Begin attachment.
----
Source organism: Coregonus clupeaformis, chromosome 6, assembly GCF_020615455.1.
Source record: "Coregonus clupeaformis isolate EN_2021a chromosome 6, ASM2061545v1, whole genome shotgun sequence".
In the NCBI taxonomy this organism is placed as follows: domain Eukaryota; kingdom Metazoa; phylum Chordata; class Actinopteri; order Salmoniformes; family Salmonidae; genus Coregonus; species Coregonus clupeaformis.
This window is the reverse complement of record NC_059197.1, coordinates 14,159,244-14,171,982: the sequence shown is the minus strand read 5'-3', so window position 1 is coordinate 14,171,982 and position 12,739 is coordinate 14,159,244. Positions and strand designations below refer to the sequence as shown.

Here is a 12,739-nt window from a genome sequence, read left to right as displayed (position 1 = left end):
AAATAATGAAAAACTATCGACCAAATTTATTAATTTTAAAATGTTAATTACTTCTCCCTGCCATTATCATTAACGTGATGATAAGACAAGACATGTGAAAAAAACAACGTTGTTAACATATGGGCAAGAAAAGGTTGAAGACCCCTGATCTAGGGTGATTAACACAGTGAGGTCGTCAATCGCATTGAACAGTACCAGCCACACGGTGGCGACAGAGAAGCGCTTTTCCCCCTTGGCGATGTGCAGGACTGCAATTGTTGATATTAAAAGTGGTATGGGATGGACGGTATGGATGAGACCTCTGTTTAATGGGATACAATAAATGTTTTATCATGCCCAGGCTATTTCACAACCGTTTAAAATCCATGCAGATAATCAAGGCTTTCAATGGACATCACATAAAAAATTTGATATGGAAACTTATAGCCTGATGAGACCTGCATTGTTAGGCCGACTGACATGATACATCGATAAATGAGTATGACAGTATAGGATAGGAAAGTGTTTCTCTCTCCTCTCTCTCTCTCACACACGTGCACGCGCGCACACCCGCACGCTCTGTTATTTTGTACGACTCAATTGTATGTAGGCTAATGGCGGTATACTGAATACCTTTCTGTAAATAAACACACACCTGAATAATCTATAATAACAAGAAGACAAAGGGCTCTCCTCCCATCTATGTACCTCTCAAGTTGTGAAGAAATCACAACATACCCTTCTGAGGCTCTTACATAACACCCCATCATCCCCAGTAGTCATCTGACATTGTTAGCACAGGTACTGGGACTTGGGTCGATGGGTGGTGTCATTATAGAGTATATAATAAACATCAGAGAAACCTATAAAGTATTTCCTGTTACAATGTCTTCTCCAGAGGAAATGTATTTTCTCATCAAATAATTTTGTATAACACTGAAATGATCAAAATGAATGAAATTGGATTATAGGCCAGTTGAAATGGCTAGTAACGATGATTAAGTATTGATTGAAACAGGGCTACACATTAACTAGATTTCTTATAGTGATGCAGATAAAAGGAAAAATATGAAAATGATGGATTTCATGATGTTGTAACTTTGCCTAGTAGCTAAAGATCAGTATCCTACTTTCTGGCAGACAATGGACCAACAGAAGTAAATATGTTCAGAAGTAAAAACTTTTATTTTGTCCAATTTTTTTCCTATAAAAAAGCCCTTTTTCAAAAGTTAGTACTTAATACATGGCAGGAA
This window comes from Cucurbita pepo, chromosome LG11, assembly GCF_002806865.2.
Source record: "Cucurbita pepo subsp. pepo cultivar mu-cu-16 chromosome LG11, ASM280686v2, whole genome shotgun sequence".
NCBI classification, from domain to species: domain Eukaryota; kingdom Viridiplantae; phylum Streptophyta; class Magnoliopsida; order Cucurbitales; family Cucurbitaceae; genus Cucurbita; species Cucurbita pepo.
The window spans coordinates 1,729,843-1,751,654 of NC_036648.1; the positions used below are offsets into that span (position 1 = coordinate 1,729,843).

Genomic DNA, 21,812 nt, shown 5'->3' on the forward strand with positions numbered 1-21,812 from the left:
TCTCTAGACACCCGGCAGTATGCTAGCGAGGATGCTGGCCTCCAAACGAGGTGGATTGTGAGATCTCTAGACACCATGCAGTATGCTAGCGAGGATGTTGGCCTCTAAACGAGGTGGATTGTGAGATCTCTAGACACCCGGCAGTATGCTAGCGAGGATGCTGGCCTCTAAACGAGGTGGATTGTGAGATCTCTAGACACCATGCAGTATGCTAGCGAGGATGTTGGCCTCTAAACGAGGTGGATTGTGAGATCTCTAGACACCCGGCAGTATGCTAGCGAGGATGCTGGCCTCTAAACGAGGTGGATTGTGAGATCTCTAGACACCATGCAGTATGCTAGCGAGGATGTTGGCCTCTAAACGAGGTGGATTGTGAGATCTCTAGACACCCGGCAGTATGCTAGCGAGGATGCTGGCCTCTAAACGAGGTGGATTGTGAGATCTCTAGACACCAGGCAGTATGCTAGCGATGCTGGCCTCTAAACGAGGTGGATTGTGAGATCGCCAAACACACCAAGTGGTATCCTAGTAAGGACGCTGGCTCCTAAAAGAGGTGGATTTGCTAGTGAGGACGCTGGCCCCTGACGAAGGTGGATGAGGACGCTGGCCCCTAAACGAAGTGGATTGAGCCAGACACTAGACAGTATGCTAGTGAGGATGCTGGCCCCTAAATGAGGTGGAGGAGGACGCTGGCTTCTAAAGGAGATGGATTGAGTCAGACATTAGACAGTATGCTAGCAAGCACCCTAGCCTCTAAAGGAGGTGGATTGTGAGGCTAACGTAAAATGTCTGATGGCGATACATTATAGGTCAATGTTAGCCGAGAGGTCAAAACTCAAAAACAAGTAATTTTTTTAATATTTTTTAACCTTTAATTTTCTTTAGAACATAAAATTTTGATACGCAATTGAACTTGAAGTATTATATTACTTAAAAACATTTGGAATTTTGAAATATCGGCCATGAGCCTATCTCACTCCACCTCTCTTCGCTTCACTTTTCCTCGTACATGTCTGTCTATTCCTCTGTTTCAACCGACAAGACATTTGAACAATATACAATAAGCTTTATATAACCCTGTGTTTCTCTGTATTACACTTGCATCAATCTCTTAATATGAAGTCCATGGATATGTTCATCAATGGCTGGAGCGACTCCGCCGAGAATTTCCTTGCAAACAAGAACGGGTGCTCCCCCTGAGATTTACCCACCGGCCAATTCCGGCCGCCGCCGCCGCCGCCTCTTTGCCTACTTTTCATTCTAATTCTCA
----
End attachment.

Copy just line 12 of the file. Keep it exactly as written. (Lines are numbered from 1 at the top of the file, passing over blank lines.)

TCTCTAGACACCCGGCAGTATGCTAGCGAGGATGCTGGCCTCCAAACGAGGTGGATTGTGAGATCTCTAGACACCATGCAGTATGCTAGCGAGGATGTTGGCCTCTAAACGAGGTGGATTGTGAGATCTCTAGACACCCGGCAGTATGCTAGCGAGGATGCTGGCCTCTAAACGAGGTGGATTGTGAGATCTCTAGACACCATGCAGTATGCTAGCGAGGATGTTGGCCTCTAAACGAGGTGGATTGTGAGATCTCTAGACACCCGGCAGTATGCTAGCGAGGATGCTGGCCTCTAAACGAGGTGGATTGTGAGATCTCTAGACACCATGCAGTATGCTAGCGAGGATGTTGGCCTCTAAACGAGGTGGATTGTGAGATCTCTAGACACCCGGCAGTATGCTAGCGAGGATGCTGGCCTCTAAACGAGGTGGATTGTGAGATCTCTAGACACCAGGCAGTATGCTAGCGATGCTGGCCTCTAAACGAGGTGGATTGTGAGATCGCCAAACACACCAAGTGGTATCCTAGTAAGGACGCTGGCTCCTAAAAGAGGTGGATTTGCTAGTGAGGACGCTGGCCCCTGACGAAGGTGGATGAGGACGCTGGCCCCTAAACGAAGTGGATTGAGCCAGACACTAGACAGTATGCTAGTGAGGATGCTGGCCCCTAAATGAGGTGGAGGAGGACGCTGGCTTCTAAAGGAGATGGATTGAGTCAGACATTAGACAGTATGCTAGCAAGCACCCTAGCCTCTAAAGGAGGTGGATTGTGAGGCTAACGTAAAATGTCTGATGGCGATACATTATAGGTCAATGTTAGCCGAGAGGTCAAAACTCAAAAACAAGTAATTTTTTTAATATTTTTTAACCTTTAATTTTCTTTAGAACATAAAATTTTGATACGCAATTGAACTTGAAGTATTATATTACTTAAAAACATTTGGAATTTTGAAATATCGGCCATGAGCCTATCTCACTCCACCTCTCTTCGCTTCACTTTTCCTCGTACATGTCTGTCTATTCCTCTGTTTCAACCGACAAGACATTTGAACAATATACAATAAGCTTTATATAACCCTGTGTTTCTCTGTATTACACTTGCATCAATCTCTTAATATGAAGTCCATGGATATGTTCATCAATGGCTGGAGCGACTCCGCCGAGAATTTCCTTGCAAACAAGAACGGGTGCTCCCCCTGAGATTTACCCACCGGCCAATTCCGGCCGCCGCCGCCGCCGCCTCTTTGCCTACTTTTCATTCTAATTCTCA